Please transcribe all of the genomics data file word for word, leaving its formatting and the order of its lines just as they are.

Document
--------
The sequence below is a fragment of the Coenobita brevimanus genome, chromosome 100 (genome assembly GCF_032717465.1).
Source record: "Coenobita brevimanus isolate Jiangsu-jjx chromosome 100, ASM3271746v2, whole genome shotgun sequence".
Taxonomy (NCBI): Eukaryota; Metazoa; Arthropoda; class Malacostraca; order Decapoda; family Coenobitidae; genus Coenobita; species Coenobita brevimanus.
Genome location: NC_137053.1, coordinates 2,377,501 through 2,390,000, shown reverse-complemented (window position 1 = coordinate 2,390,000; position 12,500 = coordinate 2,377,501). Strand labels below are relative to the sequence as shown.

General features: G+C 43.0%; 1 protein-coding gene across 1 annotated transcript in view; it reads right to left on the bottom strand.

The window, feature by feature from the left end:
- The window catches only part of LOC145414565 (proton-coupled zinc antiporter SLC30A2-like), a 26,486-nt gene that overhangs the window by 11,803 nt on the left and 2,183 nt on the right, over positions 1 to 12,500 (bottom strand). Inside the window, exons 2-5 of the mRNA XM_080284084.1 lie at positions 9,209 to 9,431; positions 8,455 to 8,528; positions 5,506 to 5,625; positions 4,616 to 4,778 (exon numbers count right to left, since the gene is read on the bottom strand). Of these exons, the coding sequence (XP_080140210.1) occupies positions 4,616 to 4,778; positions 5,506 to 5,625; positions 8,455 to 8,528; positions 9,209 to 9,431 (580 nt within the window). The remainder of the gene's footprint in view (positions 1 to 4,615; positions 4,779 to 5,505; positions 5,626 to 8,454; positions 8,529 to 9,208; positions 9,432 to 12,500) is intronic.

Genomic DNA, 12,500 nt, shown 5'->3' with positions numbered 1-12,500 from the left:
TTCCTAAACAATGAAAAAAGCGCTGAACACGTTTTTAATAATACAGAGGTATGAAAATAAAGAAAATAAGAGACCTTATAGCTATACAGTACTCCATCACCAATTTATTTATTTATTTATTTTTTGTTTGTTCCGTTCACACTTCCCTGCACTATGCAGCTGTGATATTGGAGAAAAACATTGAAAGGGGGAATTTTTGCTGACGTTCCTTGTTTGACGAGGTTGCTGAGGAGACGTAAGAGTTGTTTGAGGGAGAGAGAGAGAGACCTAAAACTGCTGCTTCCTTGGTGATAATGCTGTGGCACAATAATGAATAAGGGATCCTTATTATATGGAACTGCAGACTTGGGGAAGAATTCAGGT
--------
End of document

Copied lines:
The sequence below is a fragment of the Coenobita brevimanus genome, chromosome 100 (genome assembly GCF_032717465.1).
Source record: "Coenobita brevimanus isolate Jiangsu-jjx chromosome 100, ASM3271746v2, whole genome shotgun sequence".
Taxonomy (NCBI): Eukaryota; Metazoa; Arthropoda; class Malacostraca; order Decapoda; family Coenobitidae; genus Coenobita; species Coenobita brevimanus.
Genome location: NC_137053.1, coordinates 2,377,501 through 2,390,000, shown reverse-complemented (window position 1 = coordinate 2,390,000; position 12,500 = coordinate 2,377,501). Strand labels below are relative to the sequence as shown.

General features: G+C 43.0%; 1 protein-coding gene across 1 annotated transcript in view; it reads right to left on the bottom strand.

The window, feature by feature from the left end:
- The window catches only part of LOC145414565 (proton-coupled zinc antiporter SLC30A2-like), a 26,486-nt gene that overhangs the window by 11,803 nt on the left and 2,183 nt on the right, over positions 1 to 12,500 (bottom strand). Inside the window, exons 2-5 of the mRNA XM_080284084.1 lie at positions 9,209 to 9,431; positions 8,455 to 8,528; positions 5,506 to 5,625; positions 4,616 to 4,778 (exon numbers count right to left, since the gene is read on the bottom strand). Of these exons, the coding sequence (XP_080140210.1) occupies positions 4,616 to 4,778; positions 5,506 to 5,625; positions 8,455 to 8,528; positions 9,209 to 9,431 (580 nt within the window). The remainder of the gene's footprint in view (positions 1 to 4,615; positions 4,779 to 5,505; positions 5,626 to 8,454; positions 8,529 to 9,208; positions 9,432 to 12,500) is intronic.

Genomic DNA, 12,500 nt, shown 5'->3' with positions numbered 1-12,500 from the left:
TTCCTAAACAATGAAAAAAGCGCTGAACACGTTTTTAATAATACAGAGGTATGAAAATAAAGAAAATAAGAGACCTTATAGCTATACAGTACTCCATCACCAATTTATTTATTTATTTATTTTTTGTTTGTTCCGTTCACACTTCCCTGCACTATGCAGCTGTGATATTGGAGAAAAACATTGAAAGGGGGAATTTTTGCTGACGTTCCTTGTTTGACGAGGTTGCTGAGGAGACGTAAGAGTTGTTTGAGGGAGAGAGAGAGAGACCTAAAACTGCTGCTTCCTTGGTGATAATGCTGTGGCACAATAATGAATAAGGGATCCTTATTATATGGAACTGCAGACTTGGGGAAGAATTCAGGT